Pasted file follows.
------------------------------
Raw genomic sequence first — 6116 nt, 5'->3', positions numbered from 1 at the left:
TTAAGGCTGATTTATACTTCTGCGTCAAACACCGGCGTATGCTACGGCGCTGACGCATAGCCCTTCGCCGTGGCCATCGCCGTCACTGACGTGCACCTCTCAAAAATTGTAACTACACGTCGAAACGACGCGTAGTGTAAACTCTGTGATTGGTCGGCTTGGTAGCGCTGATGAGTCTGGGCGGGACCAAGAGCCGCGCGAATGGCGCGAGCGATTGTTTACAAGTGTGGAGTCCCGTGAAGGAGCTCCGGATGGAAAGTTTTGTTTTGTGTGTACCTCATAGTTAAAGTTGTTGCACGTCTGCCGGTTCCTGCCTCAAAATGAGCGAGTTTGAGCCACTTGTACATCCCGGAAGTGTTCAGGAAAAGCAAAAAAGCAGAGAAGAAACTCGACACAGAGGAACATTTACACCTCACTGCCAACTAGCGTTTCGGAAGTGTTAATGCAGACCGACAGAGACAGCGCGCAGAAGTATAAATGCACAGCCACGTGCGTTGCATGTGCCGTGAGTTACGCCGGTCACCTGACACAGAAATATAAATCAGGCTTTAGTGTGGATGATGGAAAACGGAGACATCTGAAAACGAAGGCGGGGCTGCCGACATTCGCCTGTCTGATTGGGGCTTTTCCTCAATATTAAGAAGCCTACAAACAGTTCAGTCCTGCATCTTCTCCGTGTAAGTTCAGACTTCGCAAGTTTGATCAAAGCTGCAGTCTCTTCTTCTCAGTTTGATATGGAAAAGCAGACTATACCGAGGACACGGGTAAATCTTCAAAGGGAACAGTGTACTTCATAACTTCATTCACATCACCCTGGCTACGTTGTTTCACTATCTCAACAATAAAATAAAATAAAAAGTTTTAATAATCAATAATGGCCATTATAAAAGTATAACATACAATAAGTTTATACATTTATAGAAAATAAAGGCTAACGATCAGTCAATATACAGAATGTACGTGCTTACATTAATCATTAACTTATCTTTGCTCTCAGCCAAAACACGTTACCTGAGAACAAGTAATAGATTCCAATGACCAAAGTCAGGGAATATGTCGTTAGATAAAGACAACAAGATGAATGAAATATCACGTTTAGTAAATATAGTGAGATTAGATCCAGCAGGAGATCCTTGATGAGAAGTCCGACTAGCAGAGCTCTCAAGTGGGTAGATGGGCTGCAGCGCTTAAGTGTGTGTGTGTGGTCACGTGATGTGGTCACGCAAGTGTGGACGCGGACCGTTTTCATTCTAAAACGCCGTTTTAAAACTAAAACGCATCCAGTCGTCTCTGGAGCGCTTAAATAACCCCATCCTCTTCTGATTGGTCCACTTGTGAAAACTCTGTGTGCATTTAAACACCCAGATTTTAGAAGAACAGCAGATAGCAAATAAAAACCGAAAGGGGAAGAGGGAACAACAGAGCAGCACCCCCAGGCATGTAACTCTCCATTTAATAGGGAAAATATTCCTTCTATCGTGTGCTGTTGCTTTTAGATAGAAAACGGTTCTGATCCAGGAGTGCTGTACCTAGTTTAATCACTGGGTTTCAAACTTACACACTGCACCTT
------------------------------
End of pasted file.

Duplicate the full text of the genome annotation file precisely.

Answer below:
Raw genomic sequence first — 6116 nt, 5'->3', positions numbered from 1 at the left:
TTAAGGCTGATTTATACTTCTGCGTCAAACACCGGCGTATGCTACGGCGCTGACGCATAGCCCTTCGCCGTGGCCATCGCCGTCACTGACGTGCACCTCTCAAAAATTGTAACTACACGTCGAAACGACGCGTAGTGTAAACTCTGTGATTGGTCGGCTTGGTAGCGCTGATGAGTCTGGGCGGGACCAAGAGCCGCGCGAATGGCGCGAGCGATTGTTTACAAGTGTGGAGTCCCGTGAAGGAGCTCCGGATGGAAAGTTTTGTTTTGTGTGTACCTCATAGTTAAAGTTGTTGCACGTCTGCCGGTTCCTGCCTCAAAATGAGCGAGTTTGAGCCACTTGTACATCCCGGAAGTGTTCAGGAAAAGCAAAAAAGCAGAGAAGAAACTCGACACAGAGGAACATTTACACCTCACTGCCAACTAGCGTTTCGGAAGTGTTAATGCAGACCGACAGAGACAGCGCGCAGAAGTATAAATGCACAGCCACGTGCGTTGCATGTGCCGTGAGTTACGCCGGTCACCTGACACAGAAATATAAATCAGGCTTTAGTGTGGATGATGGAAAACGGAGACATCTGAAAACGAAGGCGGGGCTGCCGACATTCGCCTGTCTGATTGGGGCTTTTCCTCAATATTAAGAAGCCTACAAACAGTTCAGTCCTGCATCTTCTCCGTGTAAGTTCAGACTTCGCAAGTTTGATCAAAGCTGCAGTCTCTTCTTCTCAGTTTGATATGGAAAAGCAGACTATACCGAGGACACGGGTAAATCTTCAAAGGGAACAGTGTACTTCATAACTTCATTCACATCACCCTGGCTACGTTGTTTCACTATCTCAACAATAAAATAAAATAAAAAGTTTTAATAATCAATAATGGCCATTATAAAAGTATAACATACAATAAGTTTATACATTTATAGAAAATAAAGGCTAACGATCAGTCAATATACAGAATGTACGTGCTTACATTAATCATTAACTTATCTTTGCTCTCAGCCAAAACACGTTACCTGAGAACAAGTAATAGATTCCAATGACCAAAGTCAGGGAATATGTCGTTAGATAAAGACAACAAGATGAATGAAATATCACGTTTAGTAAATATAGTGAGATTAGATCCAGCAGGAGATCCTTGATGAGAAGTCCGACTAGCAGAGCTCTCAAGTGGGTAGATGGGCTGCAGCGCTTAAGTGTGTGTGTGTGGTCACGTGATGTGGTCACGCAAGTGTGGACGCGGACCGTTTTCATTCTAAAACGCCGTTTTAAAACTAAAACGCATCCAGTCGTCTCTGGAGCGCTTAAATAACCCCATCCTCTTCTGATTGGTCCACTTGTGAAAACTCTGTGTGCATTTAAACACCCAGATTTTAGAAGAACAGCAGATAGCAAATAAAAACCGAAAGGGGAAGAGGGAACAACAGAGCAGCACCCCCAGGCATGTAACTCTCCATTTAATAGGGAAAATATTCCTTCTATCGTGTGCTGTTGCTTTTAGATAGAAAACGGTTCTGATCCAGGAGTGCTGTACCTAGTTTAATCACTGGGTTTCAAACTTACACACTGCACCTT